This isn’t the first time Ben & Jerry’s has mentioned the possibility of adding the cannabidiol to ice cream. Back in 2015, founders Ben Cohen and Jerry Greenfield spoke with HuffPost Live and hinted at the possibility.

“Makes sense to me,” Cohen said at the time. “Combine your pleasures.”

Barring any hiccups in the process, Ben & Jerry’s may not have to wait much longer. A public hearing is set to take place today, May 31st, to discuss the full legalization of CBD, to which Ben & Jerry’s has submitted comment.

FDA Commissioner Dr. Scott Gottlieb said the move is part of a larger effort to build “lawful pathways by which appropriate products containing cannabis or cannabis-derived compounds can be marketed.”

Hopefully the FDA will consider Ben & Jerry’s CBD-infused ice cream to be an appropriate product. And when that happens, Ben & Jerry’s will likely source the CBD used from Vermont, according to the Guardian.

McCarthy said in a statement:

We’re doing this for our fans. We’ve listened and brought them everything from Non-Dairy indulgences to on-the-go portions with our Pint Slices. We aspire to love our fans more than they love us and we want to give them what they’re looking for in a fun, Ben & Jerry’s way.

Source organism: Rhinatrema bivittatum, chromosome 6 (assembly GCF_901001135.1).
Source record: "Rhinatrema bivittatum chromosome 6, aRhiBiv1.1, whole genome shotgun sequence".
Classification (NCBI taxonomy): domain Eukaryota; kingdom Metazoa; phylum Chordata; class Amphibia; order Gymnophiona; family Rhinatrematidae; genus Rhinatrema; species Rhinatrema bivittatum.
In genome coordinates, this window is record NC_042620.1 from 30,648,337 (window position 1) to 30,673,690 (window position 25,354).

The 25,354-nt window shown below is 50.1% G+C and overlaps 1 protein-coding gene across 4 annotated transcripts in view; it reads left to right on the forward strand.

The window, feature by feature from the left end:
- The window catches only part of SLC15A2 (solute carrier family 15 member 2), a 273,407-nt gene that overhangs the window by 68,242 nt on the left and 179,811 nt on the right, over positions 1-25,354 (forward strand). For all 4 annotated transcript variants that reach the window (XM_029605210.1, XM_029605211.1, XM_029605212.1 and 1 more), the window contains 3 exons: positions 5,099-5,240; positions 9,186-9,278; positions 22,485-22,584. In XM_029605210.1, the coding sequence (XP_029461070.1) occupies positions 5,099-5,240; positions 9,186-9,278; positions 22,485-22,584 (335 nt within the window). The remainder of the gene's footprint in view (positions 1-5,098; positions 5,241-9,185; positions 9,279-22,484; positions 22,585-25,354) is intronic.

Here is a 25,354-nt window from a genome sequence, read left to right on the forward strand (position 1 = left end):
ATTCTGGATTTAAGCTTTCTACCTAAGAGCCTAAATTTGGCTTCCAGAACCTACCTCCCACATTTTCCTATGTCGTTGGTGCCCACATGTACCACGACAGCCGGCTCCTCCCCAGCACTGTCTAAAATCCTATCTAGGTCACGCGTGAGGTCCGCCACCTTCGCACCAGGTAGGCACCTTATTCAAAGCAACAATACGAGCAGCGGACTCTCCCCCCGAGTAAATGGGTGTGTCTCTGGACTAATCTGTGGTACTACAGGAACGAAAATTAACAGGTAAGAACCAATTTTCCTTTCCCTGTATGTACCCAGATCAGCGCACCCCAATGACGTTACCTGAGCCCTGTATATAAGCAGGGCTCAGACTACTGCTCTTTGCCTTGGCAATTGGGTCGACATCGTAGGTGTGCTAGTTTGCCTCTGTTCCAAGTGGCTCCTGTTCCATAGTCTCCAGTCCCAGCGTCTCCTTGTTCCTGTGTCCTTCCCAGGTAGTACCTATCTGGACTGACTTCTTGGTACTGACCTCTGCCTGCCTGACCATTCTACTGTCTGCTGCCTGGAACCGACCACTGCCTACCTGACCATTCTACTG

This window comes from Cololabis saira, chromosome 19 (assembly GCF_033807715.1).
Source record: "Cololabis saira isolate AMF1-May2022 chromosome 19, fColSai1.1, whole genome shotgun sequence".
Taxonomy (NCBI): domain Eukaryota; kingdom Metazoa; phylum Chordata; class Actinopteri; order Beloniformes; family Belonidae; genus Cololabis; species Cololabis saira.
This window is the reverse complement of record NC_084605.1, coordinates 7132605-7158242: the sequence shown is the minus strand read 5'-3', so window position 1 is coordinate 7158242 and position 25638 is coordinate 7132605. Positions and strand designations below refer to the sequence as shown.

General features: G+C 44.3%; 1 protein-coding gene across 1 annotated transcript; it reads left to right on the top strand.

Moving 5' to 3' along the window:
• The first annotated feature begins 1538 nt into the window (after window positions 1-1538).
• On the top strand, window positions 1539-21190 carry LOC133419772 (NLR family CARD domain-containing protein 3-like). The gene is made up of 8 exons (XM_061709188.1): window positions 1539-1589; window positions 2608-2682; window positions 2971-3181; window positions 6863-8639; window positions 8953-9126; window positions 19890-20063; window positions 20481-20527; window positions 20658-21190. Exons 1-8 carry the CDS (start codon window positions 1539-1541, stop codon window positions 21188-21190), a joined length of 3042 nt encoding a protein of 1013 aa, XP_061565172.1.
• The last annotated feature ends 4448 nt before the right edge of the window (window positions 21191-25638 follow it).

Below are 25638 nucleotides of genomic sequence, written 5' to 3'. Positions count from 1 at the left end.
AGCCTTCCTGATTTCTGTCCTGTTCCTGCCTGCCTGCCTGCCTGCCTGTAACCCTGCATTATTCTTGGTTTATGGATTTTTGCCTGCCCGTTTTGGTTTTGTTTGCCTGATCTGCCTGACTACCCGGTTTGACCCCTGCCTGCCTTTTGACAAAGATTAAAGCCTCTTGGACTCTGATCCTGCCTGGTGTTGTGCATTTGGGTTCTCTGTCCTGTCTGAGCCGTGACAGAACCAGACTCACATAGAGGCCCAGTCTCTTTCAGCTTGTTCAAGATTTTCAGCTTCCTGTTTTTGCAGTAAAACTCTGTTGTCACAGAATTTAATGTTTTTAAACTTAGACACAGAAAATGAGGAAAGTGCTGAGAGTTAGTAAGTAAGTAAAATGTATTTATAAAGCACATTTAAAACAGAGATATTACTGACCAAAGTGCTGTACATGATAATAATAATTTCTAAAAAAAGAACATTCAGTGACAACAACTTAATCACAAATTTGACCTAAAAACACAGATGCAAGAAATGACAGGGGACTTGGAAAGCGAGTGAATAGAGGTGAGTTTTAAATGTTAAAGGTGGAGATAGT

A message on the Ben and Jerry’s website reads:

You probably already know that we’re fans of all things groovy. So it’s no surprise that we can’t wait to get into the latest food trend: cannabidiol, or CBD. We are committed to bringing CBD-infused ice cream to your freezer as soon as it’s legalised at the federal level.

The company is also urging its fans to contact the FDA to voice their support for modifying the current regulations.

This article was sourced from The Mind Unleashed.

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73% of Oncology Providers See Benefit of Medical Marijuana

A University of Colorado Cancer Center study presented at the American Society for Clinical Oncology (ASCO) Annual Meeting 2019 shows that while 73 percent of surveyed oncology providers believe that medical marijuana provides benefits for cancer patients, only 46 percent are comfortable recommending it. Major concerns included uncertain dosing, limited knowledge of available products and where to get them, and possible interactions with other medications.